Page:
'The only jurisdiction of the High Court in a reference application is to answer the questions of law that are placed before it. It is only when a finding of the Tribunal, on fact, is challenged as being perverse, in the sense set out above, that a question of law can be said to arise.'
11. In the light of the aforementioned settled principle of law, we cannot, rather, we are not permitted to examine the factual finding recorded by the Tribunal in favour of assessee holding that they have satisfied the factual conditions required for setting up the plant so as to entitle them to claim the benefit of section 32A(8B) ibid. This inquiry, as observed supra, cannot be undertaken by us in the question referred to this court. In the words of their Lordships quoted supra, it was obligatory upon the revenue to have sought a specific question as to whether factual finding recorded by Tribunal that assessee has fulfilled the requirement in setting up the plant, is legally sustainable or they are perverse on facts. It is only then, this court would have been able to examine the correctness of the factual finding returned by the Tribunal in favour of assessee on merits. Such does not appear to be a case.
12. Submission of learned counsel for the revenue was that the question referred does include within its sweep even the question in regard to factual finding and hence, invest this court a power to examine the factual finding is not acceptable to us. Indeed, this submission is expressly negatived by the Supreme Court in the aforementioned three cases relied on by us. In our opinion, the revenue should have been careful while praying for a question under section 256(1) of the Act before the Tribunal as to which questions are material and how they should be worded so as to entitle the court to examine the whole controversy which was being debated before the Tribunal inter se parties. In other words, the jurisdiction of the High Court and its extent to decide the reference under section 256(1) of the Act emanates from the question referred and its wording.
13. Coming to the facts of this case, we have to proceed on the basis that factual finding recorded by the Tribunal is binding on us because it is not challenged in this reference by the revenue. It is noticed that Tribunal has in clear terms recorded a factual finding that assessee has fulfilled the necessary requirements for claiming the benefit of investment allowance. In this view of the matter, the only necessary consequence that flows is that assessee has to be held entitled to claim the benefit of investment allowance within the meaning of section 32A(8B). Indeed, once on facts it is held that assessee has fulfilled the required criteria, then consequential benefits have to be granted as a logical conclusion flowing from such finding.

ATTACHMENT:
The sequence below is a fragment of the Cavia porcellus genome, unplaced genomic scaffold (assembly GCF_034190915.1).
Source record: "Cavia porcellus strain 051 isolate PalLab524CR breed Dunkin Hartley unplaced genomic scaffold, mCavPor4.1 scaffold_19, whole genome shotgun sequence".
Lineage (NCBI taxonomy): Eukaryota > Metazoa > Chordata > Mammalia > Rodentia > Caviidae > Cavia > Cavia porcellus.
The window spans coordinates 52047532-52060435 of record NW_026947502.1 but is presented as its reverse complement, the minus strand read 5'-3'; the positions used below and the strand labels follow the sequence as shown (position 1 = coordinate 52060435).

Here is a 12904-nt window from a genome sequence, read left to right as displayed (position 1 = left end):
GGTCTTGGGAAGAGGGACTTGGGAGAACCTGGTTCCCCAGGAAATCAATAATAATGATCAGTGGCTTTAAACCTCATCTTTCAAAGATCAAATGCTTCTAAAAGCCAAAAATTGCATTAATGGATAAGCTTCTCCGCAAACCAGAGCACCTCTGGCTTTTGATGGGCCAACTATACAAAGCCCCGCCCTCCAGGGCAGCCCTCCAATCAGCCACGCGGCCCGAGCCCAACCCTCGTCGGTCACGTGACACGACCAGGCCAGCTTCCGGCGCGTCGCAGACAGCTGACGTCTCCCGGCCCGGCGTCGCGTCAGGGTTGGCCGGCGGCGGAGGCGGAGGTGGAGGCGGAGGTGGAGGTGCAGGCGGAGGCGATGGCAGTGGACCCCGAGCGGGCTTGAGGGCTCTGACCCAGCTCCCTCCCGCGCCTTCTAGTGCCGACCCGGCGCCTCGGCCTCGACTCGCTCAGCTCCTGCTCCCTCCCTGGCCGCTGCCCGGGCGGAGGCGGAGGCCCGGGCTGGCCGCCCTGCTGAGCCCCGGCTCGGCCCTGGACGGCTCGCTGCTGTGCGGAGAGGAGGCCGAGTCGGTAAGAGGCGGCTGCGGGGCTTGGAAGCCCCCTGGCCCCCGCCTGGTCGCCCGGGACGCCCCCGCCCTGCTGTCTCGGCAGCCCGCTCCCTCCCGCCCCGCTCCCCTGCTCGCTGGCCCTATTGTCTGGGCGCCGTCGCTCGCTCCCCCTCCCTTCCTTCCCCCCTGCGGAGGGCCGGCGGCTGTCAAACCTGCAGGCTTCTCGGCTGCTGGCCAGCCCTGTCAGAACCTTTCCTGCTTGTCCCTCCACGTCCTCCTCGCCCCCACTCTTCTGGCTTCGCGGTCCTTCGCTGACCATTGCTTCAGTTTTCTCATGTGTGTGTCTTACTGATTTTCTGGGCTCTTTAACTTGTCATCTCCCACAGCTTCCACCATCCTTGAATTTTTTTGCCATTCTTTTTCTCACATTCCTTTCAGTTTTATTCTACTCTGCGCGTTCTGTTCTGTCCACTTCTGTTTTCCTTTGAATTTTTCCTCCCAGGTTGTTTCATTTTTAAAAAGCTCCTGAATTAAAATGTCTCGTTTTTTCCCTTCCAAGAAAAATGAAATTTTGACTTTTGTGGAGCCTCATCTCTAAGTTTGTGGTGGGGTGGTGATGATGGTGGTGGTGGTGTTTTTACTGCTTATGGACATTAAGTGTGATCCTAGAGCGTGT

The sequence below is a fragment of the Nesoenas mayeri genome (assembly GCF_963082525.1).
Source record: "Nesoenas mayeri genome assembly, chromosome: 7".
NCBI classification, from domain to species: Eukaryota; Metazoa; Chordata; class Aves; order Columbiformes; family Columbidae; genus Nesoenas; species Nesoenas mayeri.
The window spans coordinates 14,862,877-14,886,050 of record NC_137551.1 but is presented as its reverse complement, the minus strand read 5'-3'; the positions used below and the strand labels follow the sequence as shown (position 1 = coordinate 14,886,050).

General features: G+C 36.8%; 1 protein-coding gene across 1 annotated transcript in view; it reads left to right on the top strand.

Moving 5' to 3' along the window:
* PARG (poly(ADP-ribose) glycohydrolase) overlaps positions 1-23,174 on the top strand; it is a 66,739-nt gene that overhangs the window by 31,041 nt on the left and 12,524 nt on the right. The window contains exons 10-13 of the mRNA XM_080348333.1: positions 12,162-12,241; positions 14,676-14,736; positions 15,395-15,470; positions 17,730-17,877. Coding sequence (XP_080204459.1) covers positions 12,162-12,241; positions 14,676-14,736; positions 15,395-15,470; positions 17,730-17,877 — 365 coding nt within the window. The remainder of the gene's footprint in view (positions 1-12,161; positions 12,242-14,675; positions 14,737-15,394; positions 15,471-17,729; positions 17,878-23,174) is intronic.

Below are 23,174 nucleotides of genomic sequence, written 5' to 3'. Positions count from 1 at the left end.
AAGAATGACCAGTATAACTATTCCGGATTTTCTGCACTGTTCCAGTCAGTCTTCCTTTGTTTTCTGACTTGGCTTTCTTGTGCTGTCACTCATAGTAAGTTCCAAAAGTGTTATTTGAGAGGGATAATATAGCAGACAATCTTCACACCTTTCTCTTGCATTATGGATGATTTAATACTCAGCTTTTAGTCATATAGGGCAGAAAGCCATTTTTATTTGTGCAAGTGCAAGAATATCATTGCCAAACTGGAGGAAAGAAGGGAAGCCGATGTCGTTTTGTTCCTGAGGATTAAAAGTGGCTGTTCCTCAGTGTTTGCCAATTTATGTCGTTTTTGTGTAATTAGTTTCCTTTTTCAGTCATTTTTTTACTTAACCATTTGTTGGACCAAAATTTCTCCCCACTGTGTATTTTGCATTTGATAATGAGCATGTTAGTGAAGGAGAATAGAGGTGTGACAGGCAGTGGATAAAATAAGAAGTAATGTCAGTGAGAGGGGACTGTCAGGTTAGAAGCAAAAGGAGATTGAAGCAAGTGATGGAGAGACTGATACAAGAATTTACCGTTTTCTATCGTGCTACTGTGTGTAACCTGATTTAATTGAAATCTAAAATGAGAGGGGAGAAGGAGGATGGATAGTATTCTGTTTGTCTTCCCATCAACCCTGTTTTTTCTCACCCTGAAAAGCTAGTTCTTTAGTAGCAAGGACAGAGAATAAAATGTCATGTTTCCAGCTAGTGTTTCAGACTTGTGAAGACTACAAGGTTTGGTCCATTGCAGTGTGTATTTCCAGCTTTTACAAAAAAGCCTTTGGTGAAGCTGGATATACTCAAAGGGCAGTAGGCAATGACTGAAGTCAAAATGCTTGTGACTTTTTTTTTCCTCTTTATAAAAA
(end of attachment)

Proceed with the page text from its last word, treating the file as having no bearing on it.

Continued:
14. Learned counsel for the revenue, placing reliance on a decision rendered by this court in IT Ref. No. 22 of 1997, decided on 5-10-2004, contended that this court should answer the question in favour of revenue. We do not agree. In that case which related to this very assessee, the question of law was framed on facts and hence this court assumed the jurisdiction to examine the facts brought on record by way of statement of case to answer the question in favour of revenue. In other words, this court answered the reference in favour of revenue due to peculiar and pointed question referred to this court ;for answer. It is essentially on the strength of the question and its specific wording this court went into the question of fact in the context of the requirement of notification and answered the reference in favour of revenue. As observed supra, in this case also, if the revenue had persuaded on the Tribunal for referring the question on facts, this court too would have been able to go into that aspect of the case also and answered the same one way or other. This has not been done and hence, the decision though rendered in this very case in favour of revenue, cannot be of any help so far as this case is concerned.
15. In view of aforesaid discussion, we answer the question referred to this court in favour of assessee and against the revenue. No costs. OPEN